Then I felt inspired to write a health and wellness book titled Stretch Your Brave, Hack Your Story in effort to share knowledge with others who are searching for a deeper understanding on how to explore their own personal health journey and make the changes they need to make in their life to heal and feel better. I entered my book into a national competition among other health and wellness writers worldwide and to my surprise I won!
At the same time that I was going through my health coach training coarse I also began doing volunteer work for an all girls therapeutic boarding school helping the parents of the students go through a series of personal development workshops. It was a way for me to gain experience facilitating small groups while helping people at the same time. My husband and I have been doing this volunteer work for over 8 years now.
Even if my work history sounds unrelated and or disjointed, I’m here to say it all led me to and prepared me for opening a coworking space for other independent workers like myself.
Truth be told, every time I have tried working for someone else I could literally feel a part of my spirit and passion die. I have come to accept that I am not a good W2 employee.
I AM UN-EMPLOYABLE - and I'm good with that.
Story #3: Building a Culture of Collaboration and Idea Sharing
Being a creative type with an entrepreneurial heart, I wanted to be able to provide a space for people who want to be part of a community that embraces the concept of collaboration and idea sharing, especially living in a very old fashion conservative place like Prescott where many business people are still operating from an outdated competition mindset.
Creative thinking and problem solving have become the most valuable skill sets of this century. In order for us to be successful in this fast paced world, I believe that we need to surround ourselves with plenty of support.
As I was researching the coworking industry I wanted to understand what it meant to collaborate and share ideas especially when all the people who are working in coworking spaces are from different industries. What would collaboration and idea sharing look like, feel like, and act like in those kind of environments?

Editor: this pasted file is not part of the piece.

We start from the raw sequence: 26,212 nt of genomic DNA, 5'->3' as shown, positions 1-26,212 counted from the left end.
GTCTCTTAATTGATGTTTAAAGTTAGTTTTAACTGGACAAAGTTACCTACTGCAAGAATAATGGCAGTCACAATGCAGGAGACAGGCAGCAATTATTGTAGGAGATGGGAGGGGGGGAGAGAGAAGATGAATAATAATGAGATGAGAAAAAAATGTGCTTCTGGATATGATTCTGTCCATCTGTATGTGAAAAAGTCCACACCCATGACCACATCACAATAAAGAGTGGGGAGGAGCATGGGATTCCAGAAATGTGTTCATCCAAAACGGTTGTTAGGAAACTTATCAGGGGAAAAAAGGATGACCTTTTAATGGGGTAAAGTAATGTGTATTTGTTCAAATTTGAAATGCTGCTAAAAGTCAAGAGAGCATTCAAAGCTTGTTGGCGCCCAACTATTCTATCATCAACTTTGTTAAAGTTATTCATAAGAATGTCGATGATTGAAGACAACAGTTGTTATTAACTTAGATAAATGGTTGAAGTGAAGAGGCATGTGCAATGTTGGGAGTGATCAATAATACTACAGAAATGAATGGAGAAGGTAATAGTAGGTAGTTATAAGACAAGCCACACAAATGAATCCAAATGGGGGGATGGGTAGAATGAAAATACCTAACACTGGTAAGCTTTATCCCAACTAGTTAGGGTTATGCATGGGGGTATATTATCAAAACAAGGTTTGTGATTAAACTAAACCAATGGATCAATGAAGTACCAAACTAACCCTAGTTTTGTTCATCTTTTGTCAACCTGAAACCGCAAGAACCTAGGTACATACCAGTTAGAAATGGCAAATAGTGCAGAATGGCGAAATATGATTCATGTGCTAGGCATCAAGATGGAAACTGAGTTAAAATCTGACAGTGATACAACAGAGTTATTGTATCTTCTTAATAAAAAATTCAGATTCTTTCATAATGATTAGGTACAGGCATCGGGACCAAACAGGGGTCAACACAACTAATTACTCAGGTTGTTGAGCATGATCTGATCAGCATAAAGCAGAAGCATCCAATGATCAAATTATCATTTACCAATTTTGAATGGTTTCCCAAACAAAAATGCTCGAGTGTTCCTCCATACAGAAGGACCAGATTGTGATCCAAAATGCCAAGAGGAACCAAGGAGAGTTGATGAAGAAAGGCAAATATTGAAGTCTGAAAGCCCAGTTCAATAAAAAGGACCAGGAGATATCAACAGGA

What I’ve learned is that it’s not about business transactions; it is about social support…needing and being needed.
A coworking space is not defined simply as a service or platform for those who want to share resources, but as an organization that hosts and promotes a collaborative capability, defined as the ability to build and manage relationships, linked to a broader social complex phenomenon.
Coworking spaces are certainly places where a propensity for social interaction can be enhanced, as can a willingness to share resources. However, what actually differentiates a coworking space from other spaces for work and learning is its complex social concept (Waters-Lynch & Potts, 2017), which can be described in terms of motivation to work together in a “good neighbors” and “good partners” proposition (Spinuzzi, 2012). Good neighbors work alone, focusing on their own tasks, politely alongside others; good partners actively foster the trust required that can lead to formal work collaborations.
Story #4: I Married the Energizer Bunny! And I want what he has!
My husband, Greg, is turning 70 years old this year. Most people who meet him for the first time can’t believe he’s that old. Sometimes I wonder if I married the Energizer Bunny, because I’m only 53 and he can physically work circles around me.